The popular Signal app uses end-to-end encryption, as well as the proprietary open-source encryption protocol called 'Signal Protocol'.
This way, the app can keep messages and attachments as safe as possible from third-parties and unwanted eyes. This also prevents anyone from breaking into users' conversation, or access user data when they are being shared on the platform.
This fact makes Signal the popular messaging app for those who care about privacy. Twitter founder Jack Dorsey advocates it, and so does former NSA contractor Edward Snowden.
But this time, the Signal's end-to-end encryption has been broken.
That claim was made by the forensic-tool creator Cellebrite, that said it worked "tirelessly to empower investigators in the public and private sector to find new ways to accelerate justice, protect communities, and save lives."
But there is catch.
Long story short, Cellebrite needs physical access to the target device that has the Signal app installed.
In the original post cached by Archive.org before it was edited out by Cellebrite from its page, explained how it managed to break Signal:
Once the decrypted key is obtained, we needed to know how to decrypt the database. To do it, we used Signal’s open-source code and looked for any call to the database. After reviewing dozens of code classes, we finally found what we were looking for:
After finding this, we simply ran SqlCipher on the database with the decrypted key and the values 4096 and 1 for page size and kdf iterations. By doing so we managed to decrypt the database.
But Signal's encryption goes more than just that, as Cellebrite found that attachment files and messages are also encrypted, and this time, way harder to crack.
Looking at the shared preferences file, Cellebrite found the 'data' field which contains an encrypted JSON file. Decrypting this file revealed the decryption keys.
And by analyzing Signal's 'ModernKey' and turn it with 'data_random' values into the decryption keys, Cellebrite found a little piece of code that shows how the keys are generated, and that is by using the HMACSHA256 algorithm.
HMACSHA256 is a type of keyed hash algorithm that is constructed from the SHA-256 hash function and used as a Hash-based Message Authentication Code (HMAC). The HMAC process mixes the secret key right within the message data, hashes the result with the hash function, to then mix that hash value with the secret key again, to then apply the hash function a second time.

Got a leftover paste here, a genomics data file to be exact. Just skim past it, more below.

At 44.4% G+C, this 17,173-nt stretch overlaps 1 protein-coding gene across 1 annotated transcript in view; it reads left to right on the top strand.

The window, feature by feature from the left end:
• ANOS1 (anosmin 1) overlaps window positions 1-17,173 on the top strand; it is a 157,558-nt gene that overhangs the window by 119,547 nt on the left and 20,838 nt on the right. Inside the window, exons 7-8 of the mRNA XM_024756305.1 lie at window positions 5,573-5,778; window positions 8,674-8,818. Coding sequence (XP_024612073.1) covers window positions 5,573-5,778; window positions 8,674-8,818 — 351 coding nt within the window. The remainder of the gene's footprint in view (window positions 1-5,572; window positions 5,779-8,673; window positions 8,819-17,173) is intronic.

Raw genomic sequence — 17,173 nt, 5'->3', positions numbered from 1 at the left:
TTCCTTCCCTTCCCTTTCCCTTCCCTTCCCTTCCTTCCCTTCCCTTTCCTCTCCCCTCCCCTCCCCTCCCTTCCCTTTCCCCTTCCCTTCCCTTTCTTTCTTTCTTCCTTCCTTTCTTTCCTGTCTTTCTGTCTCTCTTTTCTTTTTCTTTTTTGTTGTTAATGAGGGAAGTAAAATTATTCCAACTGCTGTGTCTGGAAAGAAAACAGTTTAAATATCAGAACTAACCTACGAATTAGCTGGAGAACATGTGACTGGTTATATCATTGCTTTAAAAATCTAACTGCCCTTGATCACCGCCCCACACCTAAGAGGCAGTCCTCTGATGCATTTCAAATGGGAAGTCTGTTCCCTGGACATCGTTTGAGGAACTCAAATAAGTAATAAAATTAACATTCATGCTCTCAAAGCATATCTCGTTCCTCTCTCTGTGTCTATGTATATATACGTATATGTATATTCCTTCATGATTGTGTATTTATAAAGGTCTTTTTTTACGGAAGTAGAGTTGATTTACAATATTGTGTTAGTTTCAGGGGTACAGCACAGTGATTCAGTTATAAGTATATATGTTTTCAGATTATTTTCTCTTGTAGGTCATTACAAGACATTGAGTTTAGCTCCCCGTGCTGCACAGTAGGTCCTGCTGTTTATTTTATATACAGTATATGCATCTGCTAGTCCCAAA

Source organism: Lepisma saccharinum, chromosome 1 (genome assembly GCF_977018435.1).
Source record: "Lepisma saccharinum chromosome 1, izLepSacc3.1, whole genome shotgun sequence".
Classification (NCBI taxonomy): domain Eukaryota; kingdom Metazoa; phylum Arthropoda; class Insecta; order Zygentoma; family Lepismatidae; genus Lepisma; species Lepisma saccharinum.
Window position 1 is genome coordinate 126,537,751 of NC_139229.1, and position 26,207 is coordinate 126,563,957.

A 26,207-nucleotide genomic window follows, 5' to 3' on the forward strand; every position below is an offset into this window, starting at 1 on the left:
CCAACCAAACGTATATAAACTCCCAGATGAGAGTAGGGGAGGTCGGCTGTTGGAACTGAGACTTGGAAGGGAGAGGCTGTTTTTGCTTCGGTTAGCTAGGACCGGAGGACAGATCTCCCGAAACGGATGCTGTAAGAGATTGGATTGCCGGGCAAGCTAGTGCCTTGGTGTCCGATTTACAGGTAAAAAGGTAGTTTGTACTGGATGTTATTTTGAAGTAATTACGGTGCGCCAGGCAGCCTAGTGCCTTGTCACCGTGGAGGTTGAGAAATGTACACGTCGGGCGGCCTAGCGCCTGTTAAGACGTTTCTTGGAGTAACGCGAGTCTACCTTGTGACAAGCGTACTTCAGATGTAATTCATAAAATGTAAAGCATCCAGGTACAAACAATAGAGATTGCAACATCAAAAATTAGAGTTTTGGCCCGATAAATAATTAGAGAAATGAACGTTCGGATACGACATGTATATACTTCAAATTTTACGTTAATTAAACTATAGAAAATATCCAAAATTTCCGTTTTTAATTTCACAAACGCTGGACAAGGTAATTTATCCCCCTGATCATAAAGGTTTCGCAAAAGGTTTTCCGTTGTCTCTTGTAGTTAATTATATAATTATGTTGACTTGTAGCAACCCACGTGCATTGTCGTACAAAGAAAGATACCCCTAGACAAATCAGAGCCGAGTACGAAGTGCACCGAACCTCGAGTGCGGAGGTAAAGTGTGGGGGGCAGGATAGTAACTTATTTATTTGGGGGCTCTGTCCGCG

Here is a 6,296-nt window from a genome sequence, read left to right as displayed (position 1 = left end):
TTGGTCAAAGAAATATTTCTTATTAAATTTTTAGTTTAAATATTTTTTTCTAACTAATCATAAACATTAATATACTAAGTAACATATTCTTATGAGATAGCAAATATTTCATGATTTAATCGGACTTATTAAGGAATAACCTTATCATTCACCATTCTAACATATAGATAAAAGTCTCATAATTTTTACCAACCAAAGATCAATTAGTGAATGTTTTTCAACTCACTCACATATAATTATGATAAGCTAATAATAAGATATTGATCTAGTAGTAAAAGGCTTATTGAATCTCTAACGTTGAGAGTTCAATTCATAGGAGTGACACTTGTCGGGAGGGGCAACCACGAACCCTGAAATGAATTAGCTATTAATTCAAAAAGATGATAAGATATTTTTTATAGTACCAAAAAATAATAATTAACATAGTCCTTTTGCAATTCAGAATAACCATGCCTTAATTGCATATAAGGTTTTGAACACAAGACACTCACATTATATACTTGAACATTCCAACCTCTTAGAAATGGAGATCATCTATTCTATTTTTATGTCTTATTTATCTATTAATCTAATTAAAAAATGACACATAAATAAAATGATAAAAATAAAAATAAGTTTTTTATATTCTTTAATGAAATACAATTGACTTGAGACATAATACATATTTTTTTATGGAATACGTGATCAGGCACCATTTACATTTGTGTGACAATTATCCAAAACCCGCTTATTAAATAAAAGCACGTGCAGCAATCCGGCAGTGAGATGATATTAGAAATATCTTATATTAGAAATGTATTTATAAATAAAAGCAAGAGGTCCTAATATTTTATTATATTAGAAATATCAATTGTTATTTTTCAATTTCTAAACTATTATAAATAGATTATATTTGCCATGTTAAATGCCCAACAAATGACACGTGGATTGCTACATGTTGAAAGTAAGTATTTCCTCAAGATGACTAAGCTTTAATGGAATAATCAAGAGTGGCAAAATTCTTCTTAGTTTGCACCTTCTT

The output hash is 256 bits in length.
Knowing this, the Israeli company finally knew what decryption algorithm to use.
"We used our decryption key with the AES encryption in CTR mode and decrypted the attachment files," Cellebrite said.
Using the link between the messages and the attachments, "we can add the attachments to the conversation and see the chats as they were seen by the chat participants."
"Decrypting Signal messages and attachments was not an easy task. It required extensive research on many different fronts to create new capabilities from scratch."
The initial post, which was stored on the Internet Archive, Cellebrite "cracked the code" by reviewing Signal's own open source protocol and using it against it.
To promote this, the company has updated its Physical Analyzer product page with the new capability.
Cellebrite's Physical Analyzer is a tool that helps users organize and process data lifted from a target phone. And Cellebrite has updated the page to show how clients can use it to decode information and data from Signal.
"Law enforcement agencies are seeing a rapid rise in the adoption of highly encrypted apps like Signal, which incorporate capabilities like image blurring to stop police from reviewing data," wrote Cellebrite.
"Decrypting Signal messages and attachments was not easy. It required extensive research on many different fronts to create new capabilities from scratch."
Security experts quickly dismissed Cellebrite's claim. This is because in order to access data and run a forensic analysis, Cellebrite's clients need full access to a target's phone, whether through a passcode, touch ID, or face recognition.
After the news circulated, Moxie Marlinspike, Signal's creator, tweeted that Cellebrite "could have also just opened the app to look at the messages."
This (was!) an article about "advanced techniques" Cellebrite uses to decode a Signal message db... on an *unlocked* Android device! They could have also just opened the app to look at the messages.
The whole article read like amateur hour, which is I assume why they removed it.
— Moxie Marlinspike (@moxie) December 11, 2020